Baby Steps for Establishing Your Meditation Practice
Here are some simple steps that you can take to re-establish or begin your meditation practice:
Set Your Schedule:
Plan to meditate during the least distracted time of your day. You might already have another important activity planned for that time. Try meditating before that task, even if just for five or ten minutes. You’ll discover that if you meditate first, you’ll do everything else better. Your tasks will be handled with more clarity, energy, intelligence, and enjoyment.
Review the Benefits of Meditation:
As mentioned earlier, you should understand your motivation. How do you expect to benefit from your practice? Write those benefits on a piece of paper and place it near your meditation chair. Review frequently.
Identify Your Obstacles:
Do you have a challenging and unpredictable schedule? Work around it. Look for little windows of opportunity. Remember—where there’s a will, there’s a way. Do you have physical distractions, like pain, in your meditation posture? Try different types of chairs or lie on your bed or a carpeted floor. Do you fall asleep as soon as you sit for meditation? Get enough sleep during the night and meditate during the day when you’re most awake. Sleeping is a common occurrence for new or returning meditators. It will pass.
Be Accountable to Someone:
Find yourself a meditation buddy, someone to report to every day. This could be another meditator or a friend who cares about you and your personal goals. This should also be a person who will be a little tough—someone unlikely to accept excuses.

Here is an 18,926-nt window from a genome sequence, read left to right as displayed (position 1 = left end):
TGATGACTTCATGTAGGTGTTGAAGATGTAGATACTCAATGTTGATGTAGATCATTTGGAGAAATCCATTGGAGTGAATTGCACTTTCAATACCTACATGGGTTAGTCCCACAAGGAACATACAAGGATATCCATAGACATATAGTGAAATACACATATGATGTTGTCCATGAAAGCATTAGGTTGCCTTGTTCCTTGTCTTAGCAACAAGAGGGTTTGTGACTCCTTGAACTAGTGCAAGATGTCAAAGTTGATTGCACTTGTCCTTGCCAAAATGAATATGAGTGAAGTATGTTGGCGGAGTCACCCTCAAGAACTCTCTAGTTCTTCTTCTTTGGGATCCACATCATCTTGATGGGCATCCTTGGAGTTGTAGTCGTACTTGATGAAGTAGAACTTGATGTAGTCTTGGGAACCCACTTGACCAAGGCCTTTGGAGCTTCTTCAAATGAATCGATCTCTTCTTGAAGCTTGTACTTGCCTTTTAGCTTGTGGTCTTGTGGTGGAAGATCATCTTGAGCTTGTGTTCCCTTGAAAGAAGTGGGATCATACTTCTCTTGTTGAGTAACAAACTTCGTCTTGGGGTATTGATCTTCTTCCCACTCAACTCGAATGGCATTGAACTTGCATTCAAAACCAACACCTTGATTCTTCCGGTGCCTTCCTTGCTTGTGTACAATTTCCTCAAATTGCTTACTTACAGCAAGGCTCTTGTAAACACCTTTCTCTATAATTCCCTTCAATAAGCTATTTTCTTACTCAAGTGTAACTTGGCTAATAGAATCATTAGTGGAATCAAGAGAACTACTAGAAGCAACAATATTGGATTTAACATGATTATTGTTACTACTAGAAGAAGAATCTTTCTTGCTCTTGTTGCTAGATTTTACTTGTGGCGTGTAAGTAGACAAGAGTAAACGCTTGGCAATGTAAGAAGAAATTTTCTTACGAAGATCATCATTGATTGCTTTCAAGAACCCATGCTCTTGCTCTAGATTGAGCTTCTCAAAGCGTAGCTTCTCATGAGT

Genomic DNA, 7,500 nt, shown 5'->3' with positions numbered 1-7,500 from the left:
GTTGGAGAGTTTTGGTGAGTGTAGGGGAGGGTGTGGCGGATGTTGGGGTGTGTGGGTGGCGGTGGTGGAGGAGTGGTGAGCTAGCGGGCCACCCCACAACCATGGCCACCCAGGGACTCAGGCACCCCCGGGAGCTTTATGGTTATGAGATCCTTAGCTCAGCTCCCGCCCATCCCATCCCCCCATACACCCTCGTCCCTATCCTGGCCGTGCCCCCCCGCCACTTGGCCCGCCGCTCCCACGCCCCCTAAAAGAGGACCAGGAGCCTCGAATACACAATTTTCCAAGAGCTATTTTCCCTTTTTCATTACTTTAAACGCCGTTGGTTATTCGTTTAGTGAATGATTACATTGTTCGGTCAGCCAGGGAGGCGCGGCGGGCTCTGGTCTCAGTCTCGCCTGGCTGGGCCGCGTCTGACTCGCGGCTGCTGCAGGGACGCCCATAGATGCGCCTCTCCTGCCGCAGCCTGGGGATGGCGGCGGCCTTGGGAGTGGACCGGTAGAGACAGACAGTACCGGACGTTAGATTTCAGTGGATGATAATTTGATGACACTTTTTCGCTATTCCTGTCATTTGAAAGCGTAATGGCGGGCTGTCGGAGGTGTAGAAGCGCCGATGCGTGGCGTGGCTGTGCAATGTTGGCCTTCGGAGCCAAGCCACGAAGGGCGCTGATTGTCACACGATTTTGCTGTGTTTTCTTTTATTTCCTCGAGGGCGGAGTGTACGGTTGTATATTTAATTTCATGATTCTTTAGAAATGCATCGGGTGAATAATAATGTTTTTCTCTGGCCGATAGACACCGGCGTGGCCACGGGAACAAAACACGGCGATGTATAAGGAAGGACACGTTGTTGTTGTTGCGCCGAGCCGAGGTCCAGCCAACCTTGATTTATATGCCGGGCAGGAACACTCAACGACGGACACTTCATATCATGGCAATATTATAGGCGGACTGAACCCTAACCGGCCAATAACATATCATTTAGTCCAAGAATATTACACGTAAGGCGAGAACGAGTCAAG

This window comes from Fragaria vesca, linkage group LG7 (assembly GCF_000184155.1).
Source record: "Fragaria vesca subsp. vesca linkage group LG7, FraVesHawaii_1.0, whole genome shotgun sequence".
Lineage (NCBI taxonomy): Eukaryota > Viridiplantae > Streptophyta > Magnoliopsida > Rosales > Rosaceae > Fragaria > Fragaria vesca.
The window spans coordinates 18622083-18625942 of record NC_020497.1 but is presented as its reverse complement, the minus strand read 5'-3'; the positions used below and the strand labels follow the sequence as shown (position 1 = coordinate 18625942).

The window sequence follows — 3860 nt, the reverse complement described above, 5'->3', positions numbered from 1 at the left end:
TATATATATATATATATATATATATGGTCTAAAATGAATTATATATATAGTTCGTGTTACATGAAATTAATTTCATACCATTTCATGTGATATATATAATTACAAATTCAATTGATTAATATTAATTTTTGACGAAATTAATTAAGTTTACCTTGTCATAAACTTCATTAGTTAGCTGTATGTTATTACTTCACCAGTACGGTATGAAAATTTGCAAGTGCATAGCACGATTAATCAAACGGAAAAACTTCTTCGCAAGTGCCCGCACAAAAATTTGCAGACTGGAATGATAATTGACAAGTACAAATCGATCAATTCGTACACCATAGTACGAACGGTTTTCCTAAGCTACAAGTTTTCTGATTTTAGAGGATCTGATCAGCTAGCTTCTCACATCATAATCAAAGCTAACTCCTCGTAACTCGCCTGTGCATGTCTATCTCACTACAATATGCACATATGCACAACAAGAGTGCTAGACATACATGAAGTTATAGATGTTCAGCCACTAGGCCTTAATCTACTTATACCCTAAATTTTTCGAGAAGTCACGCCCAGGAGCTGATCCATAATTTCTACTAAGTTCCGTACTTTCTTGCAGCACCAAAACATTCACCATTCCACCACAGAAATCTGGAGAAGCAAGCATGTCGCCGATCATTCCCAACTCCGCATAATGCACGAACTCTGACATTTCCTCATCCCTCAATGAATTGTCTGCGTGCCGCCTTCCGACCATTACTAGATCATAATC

Start a Meditation Log:
This type of journal is a temporary tool. Many people find it useful to track their daily meditation time and length until their practice becomes established. It might also help you identify issues that interfere with your practice. Here’s a simple form to use as a meditation log. Use the Notes area to record problems or successes that occur during your practice. These notes might help you realize how you can improve your practice. Perhaps the time you’ve chosen isn’t right for you—or maybe it’s an especially ideal time. For example, the notes might show you that every Sunday morning your meditation session feels more peaceful and less distracted by neighborhood noises. Your action: make your meditations longer on Sundays.
Get Started Now—And Never Give Up
Life is a gift, but it’s not an infinite gift. Our karma determines how much time we have left. The clock of life is ticking away right now. Should we squander our precious time for anything unworthy? Every day that passes without meditation is lost. We can’t make up that time.
The worst thing you can do is to give up, stop trying. This is true for a meditation practice as well as any worthwhile activity. The old saying, “If at first you don’t succeed, try, try again” is true for all goals. If your practice has lapsed—or never started—resolve now to never let another day pass without meditating. Even if you lose control of your time, you’ll still retire at the end of each day. Then you have one last opportunity to sit for a quiet moment of meditation.
Meditation must become a habit. Once established, a habit takes little effort to continue. Your practice will feel as essential and easy as your daily breakfast.
Everyone experiences lapses, but there are many success stories, too. Do you have helpful advice for how you succeeded in establishing your practice? Please share with readers in the comment section below.
Chityānanda has been a disciple of Svāmī Gurupremānanda Sarasvatī since 1975. She teaches meditation and yoga as a spiritual path in Santa Cruz, California.